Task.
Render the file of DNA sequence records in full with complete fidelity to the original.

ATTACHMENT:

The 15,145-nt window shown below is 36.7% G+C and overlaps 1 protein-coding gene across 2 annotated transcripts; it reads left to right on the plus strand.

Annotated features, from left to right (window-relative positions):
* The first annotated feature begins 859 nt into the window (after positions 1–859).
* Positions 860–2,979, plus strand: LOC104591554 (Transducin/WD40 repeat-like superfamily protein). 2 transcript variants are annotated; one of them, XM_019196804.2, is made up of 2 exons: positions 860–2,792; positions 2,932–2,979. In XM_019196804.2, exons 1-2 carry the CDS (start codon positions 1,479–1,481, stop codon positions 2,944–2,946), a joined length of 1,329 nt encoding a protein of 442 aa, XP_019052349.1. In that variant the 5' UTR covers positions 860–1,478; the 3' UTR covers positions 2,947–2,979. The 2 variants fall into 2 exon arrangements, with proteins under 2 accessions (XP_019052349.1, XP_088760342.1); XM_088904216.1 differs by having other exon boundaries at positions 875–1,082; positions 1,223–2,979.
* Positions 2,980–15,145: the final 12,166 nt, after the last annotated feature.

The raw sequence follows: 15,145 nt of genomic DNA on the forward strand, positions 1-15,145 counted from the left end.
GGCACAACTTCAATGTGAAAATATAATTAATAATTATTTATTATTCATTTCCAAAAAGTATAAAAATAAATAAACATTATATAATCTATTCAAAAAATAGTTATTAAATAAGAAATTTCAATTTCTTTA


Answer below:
The 15,145-nt window shown below is 36.7% G+C and overlaps 1 protein-coding gene across 2 annotated transcripts; it reads left to right on the plus strand.

Annotated features, from left to right (window-relative positions):
* The first annotated feature begins 859 nt into the window (after positions 1–859).
* Positions 860–2,979, plus strand: LOC104591554 (Transducin/WD40 repeat-like superfamily protein). 2 transcript variants are annotated; one of them, XM_019196804.2, is made up of 2 exons: positions 860–2,792; positions 2,932–2,979. In XM_019196804.2, exons 1-2 carry the CDS (start codon positions 1,479–1,481, stop codon positions 2,944–2,946), a joined length of 1,329 nt encoding a protein of 442 aa, XP_019052349.1. In that variant the 5' UTR covers positions 860–1,478; the 3' UTR covers positions 2,947–2,979. The 2 variants fall into 2 exon arrangements, with proteins under 2 accessions (XP_019052349.1, XP_088760342.1); XM_088904216.1 differs by having other exon boundaries at positions 875–1,082; positions 1,223–2,979.
* Positions 2,980–15,145: the final 12,166 nt, after the last annotated feature.

The raw sequence follows: 15,145 nt of genomic DNA on the forward strand, positions 1-15,145 counted from the left end.
GGCACAACTTCAATGTGAAAATATAATTAATAATTATTTATTATTCATTTCCAAAAAGTATAAAAATAAATAAACATTATATAATCTATTCAAAAAATAGTTATTAAATAAGAAATTTCAATTTCTTTA